Home News Day 9 without water and still no good news

Day 9 without water and still no good news


Sol Plaatje Municipality said of Friday it will only be able to assess the extent of the damage on the Gogga pump scour valve once all the water has been drained.

Sol Plaatje municipal manager Thapelo Matlala. Picture: Soraya Crowie

SOL PLAATJE Municipality said on Friday afternoon it will only be able to assess the extent of the damage on the Gogga pump scour valve once all the water has been drained.

Kimberley residents have been scrambling for water as JoJo tanks and other stored reserves have been depleted on day nine of of the taps being turned off in the city

Some residents indicated that they had resorted to bathing in basins with filtered drinking water.

The water supply to the city was scheduled to be restored on Monday evening. It did come on for a brief period but was, however, shut off again. A major leak was then identified on the 965 millimetre pipeline on Thursday, which the municipal manager Thapelo Matlala stated was preventing the Newton Reservoir from filling up.

Bulk Facility for Infrastructure programme co-ordinator at Sol Plaatje Municipality Lucky Moyahi said on Friday that the Gogga pump station fed water from Galeshewe to Newton Reservoir.

“The water has subsided since last night. We will be able to assess the extent of the damage to the pump after the scour valve at Gogga pump station collapsed on the 965mm line from the Galeshewe take-off once all the water is pumped out.”

Picture: Supplied

Moyahi stated that once the repairs were completed it would take some time to replenish the network.

“We have lost some capacity at Newton Reservoir as the network is very dry. We appeal for patience until the water supply is restored,” he said.

Meanwhile, Bigen Africa consulting engineer Rikus Rossouw stated that attempts were made to bring in pipes needed for the repairs on Thursday night, although the terrain was too wet due to the rain on Sunday.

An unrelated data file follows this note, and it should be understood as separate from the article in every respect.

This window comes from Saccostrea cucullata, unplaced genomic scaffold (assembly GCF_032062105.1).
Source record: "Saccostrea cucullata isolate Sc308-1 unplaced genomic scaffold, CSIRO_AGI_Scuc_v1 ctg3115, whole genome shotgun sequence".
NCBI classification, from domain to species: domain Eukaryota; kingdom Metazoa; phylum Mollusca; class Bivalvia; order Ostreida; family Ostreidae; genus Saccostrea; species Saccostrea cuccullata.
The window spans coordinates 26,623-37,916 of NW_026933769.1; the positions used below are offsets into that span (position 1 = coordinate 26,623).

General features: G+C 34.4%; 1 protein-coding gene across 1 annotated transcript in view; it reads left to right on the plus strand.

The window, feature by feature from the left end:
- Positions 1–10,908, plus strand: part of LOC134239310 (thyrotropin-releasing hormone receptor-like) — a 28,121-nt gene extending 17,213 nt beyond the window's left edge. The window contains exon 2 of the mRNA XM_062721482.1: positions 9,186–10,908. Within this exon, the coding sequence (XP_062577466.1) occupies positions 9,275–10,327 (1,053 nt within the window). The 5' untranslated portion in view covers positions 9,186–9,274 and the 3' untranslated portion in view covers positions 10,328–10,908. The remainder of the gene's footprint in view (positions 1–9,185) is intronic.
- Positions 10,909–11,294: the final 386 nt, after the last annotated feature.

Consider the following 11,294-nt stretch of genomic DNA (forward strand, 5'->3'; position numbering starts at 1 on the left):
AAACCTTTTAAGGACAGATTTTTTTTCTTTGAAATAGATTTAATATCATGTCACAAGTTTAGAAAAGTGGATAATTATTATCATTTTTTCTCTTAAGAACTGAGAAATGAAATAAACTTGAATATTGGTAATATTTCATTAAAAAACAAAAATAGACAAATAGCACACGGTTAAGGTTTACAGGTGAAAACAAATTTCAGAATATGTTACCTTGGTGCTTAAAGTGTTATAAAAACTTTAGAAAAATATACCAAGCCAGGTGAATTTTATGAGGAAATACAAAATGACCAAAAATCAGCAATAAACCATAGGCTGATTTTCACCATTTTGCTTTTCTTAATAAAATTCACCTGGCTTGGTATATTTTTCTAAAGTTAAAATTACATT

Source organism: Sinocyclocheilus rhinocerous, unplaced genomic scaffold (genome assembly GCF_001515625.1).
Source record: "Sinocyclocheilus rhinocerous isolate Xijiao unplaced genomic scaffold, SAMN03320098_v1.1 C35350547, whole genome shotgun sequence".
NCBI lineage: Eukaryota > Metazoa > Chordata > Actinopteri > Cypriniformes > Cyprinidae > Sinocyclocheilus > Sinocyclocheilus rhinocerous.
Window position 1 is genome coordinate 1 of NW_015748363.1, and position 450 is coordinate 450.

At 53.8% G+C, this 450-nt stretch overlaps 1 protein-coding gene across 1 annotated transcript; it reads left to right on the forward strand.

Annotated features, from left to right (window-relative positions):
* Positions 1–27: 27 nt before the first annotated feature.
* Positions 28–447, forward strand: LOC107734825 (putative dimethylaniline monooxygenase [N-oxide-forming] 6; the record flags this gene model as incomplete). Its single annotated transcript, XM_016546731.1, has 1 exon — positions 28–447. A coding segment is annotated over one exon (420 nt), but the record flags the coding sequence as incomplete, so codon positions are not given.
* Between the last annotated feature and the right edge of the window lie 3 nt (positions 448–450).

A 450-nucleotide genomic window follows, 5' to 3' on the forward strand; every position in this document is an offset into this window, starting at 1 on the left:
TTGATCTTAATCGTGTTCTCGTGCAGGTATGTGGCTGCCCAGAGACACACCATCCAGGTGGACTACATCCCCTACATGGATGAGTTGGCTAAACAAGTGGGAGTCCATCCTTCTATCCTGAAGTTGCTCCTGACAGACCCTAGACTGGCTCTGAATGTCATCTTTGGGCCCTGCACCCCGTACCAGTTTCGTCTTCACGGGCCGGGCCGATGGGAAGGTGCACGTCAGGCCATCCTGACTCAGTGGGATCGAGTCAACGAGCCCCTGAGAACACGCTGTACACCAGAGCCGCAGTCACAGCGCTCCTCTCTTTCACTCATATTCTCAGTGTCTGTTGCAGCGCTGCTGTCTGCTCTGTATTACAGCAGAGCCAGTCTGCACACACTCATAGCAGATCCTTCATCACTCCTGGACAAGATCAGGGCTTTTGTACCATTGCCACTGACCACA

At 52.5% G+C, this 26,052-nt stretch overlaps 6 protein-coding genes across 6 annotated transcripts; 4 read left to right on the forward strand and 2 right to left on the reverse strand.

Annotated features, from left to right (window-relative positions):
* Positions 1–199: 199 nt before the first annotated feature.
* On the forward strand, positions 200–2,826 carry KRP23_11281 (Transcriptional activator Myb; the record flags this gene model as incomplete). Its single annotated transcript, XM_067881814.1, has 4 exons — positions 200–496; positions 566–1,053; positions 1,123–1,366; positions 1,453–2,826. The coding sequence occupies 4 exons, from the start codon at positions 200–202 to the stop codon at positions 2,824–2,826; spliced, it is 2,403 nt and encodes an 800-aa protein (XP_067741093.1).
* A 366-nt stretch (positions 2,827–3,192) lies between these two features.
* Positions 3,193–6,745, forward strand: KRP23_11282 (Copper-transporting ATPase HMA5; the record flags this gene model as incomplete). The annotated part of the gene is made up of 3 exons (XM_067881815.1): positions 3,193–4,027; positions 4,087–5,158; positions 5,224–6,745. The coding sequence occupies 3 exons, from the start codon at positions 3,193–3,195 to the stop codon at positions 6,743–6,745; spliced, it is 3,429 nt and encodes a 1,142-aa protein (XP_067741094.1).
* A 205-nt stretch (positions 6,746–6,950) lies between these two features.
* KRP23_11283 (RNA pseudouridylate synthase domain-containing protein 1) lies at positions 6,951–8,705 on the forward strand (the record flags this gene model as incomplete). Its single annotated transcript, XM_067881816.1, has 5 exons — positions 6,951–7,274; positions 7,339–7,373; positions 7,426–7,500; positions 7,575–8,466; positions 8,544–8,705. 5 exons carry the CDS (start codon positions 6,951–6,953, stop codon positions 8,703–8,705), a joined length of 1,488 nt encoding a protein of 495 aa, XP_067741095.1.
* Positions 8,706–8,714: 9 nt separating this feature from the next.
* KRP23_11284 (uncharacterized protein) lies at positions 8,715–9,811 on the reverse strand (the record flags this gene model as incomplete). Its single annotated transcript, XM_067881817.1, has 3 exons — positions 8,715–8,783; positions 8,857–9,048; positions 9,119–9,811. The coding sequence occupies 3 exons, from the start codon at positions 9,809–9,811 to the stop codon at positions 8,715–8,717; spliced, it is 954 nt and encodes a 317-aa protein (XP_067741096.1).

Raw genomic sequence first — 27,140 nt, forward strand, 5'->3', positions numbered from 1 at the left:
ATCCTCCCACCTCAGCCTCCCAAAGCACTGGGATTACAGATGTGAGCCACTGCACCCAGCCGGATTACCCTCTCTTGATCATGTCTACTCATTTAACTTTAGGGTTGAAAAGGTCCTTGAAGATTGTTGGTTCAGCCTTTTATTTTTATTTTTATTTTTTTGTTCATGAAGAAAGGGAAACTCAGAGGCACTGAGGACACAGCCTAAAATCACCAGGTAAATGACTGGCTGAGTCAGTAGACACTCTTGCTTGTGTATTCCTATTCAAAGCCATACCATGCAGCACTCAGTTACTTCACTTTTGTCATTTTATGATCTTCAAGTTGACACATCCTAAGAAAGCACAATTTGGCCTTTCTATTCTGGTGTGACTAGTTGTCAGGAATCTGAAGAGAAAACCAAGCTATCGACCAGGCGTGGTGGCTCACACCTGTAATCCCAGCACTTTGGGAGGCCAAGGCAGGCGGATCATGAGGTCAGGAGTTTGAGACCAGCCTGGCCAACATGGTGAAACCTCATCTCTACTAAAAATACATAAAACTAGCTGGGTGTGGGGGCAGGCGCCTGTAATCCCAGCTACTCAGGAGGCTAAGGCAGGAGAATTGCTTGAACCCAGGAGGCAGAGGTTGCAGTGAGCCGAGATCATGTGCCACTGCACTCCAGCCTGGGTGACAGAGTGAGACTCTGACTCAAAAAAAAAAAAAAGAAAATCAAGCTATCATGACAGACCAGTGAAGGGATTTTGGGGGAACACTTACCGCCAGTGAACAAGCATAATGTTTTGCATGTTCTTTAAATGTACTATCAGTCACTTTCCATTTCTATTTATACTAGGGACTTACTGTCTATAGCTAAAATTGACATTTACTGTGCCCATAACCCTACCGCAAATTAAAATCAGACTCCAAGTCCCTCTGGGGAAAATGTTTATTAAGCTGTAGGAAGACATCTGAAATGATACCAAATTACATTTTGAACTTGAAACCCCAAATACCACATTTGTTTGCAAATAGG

“We have brought a tractor loader backhoe (TLB) to bring in dry material and hope that in the next hour we will be able to install a pump. However, it takes between six to eight hours to pump out all the water. It appears as if the scour chamber fell over and a piece of scour pipe that is connected to the main line in the scour chamber tore out of the main line.”

Rossouw indicated that they would have to cut out a section of pipe between four to six metres long in order to effect the repairs.

“This has unfortunately set us back a bit but we will work late tonight (Friday). Hopefully we can start pumping water by midday tomorrow (Saturday) if all goes well.”

Elsewhere, the CEO of the Northern Cape Chamber of Commerce and Industry, Sharon Steyn, believed that the water crisis was not being treated with the urgency that it deserved.

“Despite this being called an emergency, the pumps and the TLB only arrived on Friday to remove the concrete valve chamber that collapsed onto the pipe.”

She said the area around the valve chamber was excavated previously for leaks but was never closed.

“The pipe leak caused the ground of the valve chamber to be washed out, which caused the chamber to collapse. It is almost 24 hours after the emergency was called but work has not even begun.

“We need answers (as to) why no work was done during the night with the use of flood lights. The platform could have been laid as there is enough ground to do this.”

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